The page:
Bronchiolitis Part II: I’ll huff and I’ll puff and… Albuterol won’t make a difference (probably)

2014 Update

Though meta-analyses and systematic reviews – see below – have shown that beta agonists may improve symptoms scores they certainly don’t affect disease resolution. Thus, since clinical scores are subjective and don’t necessarily correlate with objective measurements. When sensitivity analysis is used to weed out weaker studies any effects towards benefit in the meta analyses is mitigated. Thus, the AAP recommended that albuterol not be used as a trial therapy in its latest clinical practice guideline. You’ll see that my original post and recommendation aligns with what the AAP says.

If you haven’t checked out Part 1 of the Bronchiolitis series do so here – otherwise, let us trudge onward. This time, towards a potential therapy that is used in many institutions for bronchiolitis – Albuterol. This Beta-agonist relaxes airway smooth muscle thus improving wheezing – sound good right? Bronchiolitics are super wheezy after all. Well, not so fast my friends – let’s take a look at the evidence, which has been looked at in both inpatient and outpatient settings.

In outpatients Schweich et al & Schuh et al saw improvement in O2 sat and clinical score after 2 albuterol treatments. Klassen et al noted that there were improved clinical scores at 30 minutes – but no difference at one hour. Finally, Gadomski et al saw no benefit. Two noteworthy inpatient studies by Dobson et al and Flores et al showed no benefit either. With the former noting no improvement in patients with moderate or serve illness, and the latter lead investigators to conclude that albuterol did not reduce the length of inpatient stay.

That’s not all. For those of you that prefer your plots to be all “foresty” there have been multiple systematic reviews, including a Cochrane Review that all paint a less than conclusive picture. There is no difference in the rates of hospital admission,time to illness resolution, and hospital length of stay. So why do we keep giving them, well…

There does seem to be a short-term improvement in clinical score in approximately 25% of outpatients (the ED included).

Bronchiolitis Cochrane Albuterol

So what do I do? First, I would only use Albuterol in a moderate or severe bronchiolitic. Then, I’d consider the potential benefits and communicate a clear understanding of the limitations with the parents. In general I tell them that there is a small chance that it will improve their child’s breathing temporarily, and that this may make them look better, and perhaps sleep or feed more willingly. I tell them that if it helps that they could use it at home, but make no guarantees that it will continue to work. I also spend extra time going over the usual illness course. All in all I find that I’m using it less than I used to, especially now with mounting evidence.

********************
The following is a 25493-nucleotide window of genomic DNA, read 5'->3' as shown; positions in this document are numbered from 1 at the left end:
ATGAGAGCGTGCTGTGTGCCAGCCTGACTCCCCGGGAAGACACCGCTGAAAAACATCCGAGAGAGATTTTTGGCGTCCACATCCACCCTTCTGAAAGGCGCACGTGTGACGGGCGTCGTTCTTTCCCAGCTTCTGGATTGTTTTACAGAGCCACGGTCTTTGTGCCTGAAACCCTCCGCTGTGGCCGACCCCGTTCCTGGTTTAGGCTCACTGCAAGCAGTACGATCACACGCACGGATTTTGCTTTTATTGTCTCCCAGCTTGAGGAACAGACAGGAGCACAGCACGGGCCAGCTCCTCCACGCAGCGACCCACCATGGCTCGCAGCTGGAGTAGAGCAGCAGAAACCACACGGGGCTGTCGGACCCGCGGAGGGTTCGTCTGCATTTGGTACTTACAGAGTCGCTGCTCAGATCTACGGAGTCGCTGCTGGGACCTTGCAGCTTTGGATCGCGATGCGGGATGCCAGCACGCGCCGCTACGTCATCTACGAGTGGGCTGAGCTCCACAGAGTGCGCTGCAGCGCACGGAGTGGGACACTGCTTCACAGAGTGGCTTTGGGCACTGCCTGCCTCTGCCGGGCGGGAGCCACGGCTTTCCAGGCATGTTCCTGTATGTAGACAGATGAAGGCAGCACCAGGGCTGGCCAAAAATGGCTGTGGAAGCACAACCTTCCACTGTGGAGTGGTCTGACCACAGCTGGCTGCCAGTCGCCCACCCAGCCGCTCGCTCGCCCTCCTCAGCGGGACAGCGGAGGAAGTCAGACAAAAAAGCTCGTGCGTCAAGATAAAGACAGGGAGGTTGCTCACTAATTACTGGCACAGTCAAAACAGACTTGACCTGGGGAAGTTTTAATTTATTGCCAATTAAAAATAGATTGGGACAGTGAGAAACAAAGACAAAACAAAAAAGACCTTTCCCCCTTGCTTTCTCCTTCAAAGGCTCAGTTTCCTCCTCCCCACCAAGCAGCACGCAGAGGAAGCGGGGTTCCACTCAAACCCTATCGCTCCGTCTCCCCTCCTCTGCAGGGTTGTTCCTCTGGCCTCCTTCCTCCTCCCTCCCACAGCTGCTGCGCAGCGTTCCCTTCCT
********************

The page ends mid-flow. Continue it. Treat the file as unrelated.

I’ll leave you with a quote from Gadomski’s Cochrane Review in order to help drive home the points I discussed here;

[quote align=”center” color=”black”]Bronchodilators produce small short-term improvements in clinical scores among infants with bronchiolitis treated as outpatients. However, given their high cost, adverse effects and lack of effect on oxygen saturation and other outcomes included in this meta-analysis, bronchodilators cannot be recommended for routine management of first-time wheezers who present with the clinical findings of bronchiolitis, in either inpatient or outpatient settings.

-Gadomski et al[/quote]

Thanks again to Todd Florin, MD, MSCE – he’s a cool dude

By | 2016-12-14T12:57:06+00:00 February 1st, 2013|Infectious Diseases|

About the Author:

Brad Sobolewski, MD, MEd is an Assistant Professor of Pediatric Emergency Medicine and an Assistant Director for the Pediatric Residency Training Program at Cincinnati Children's Hospital Medical Center. He is on Twitter @PEMTweets and authors the Pediatric Emergency Medicine site PEMBlog. All views are strictly my own and not official medical advice.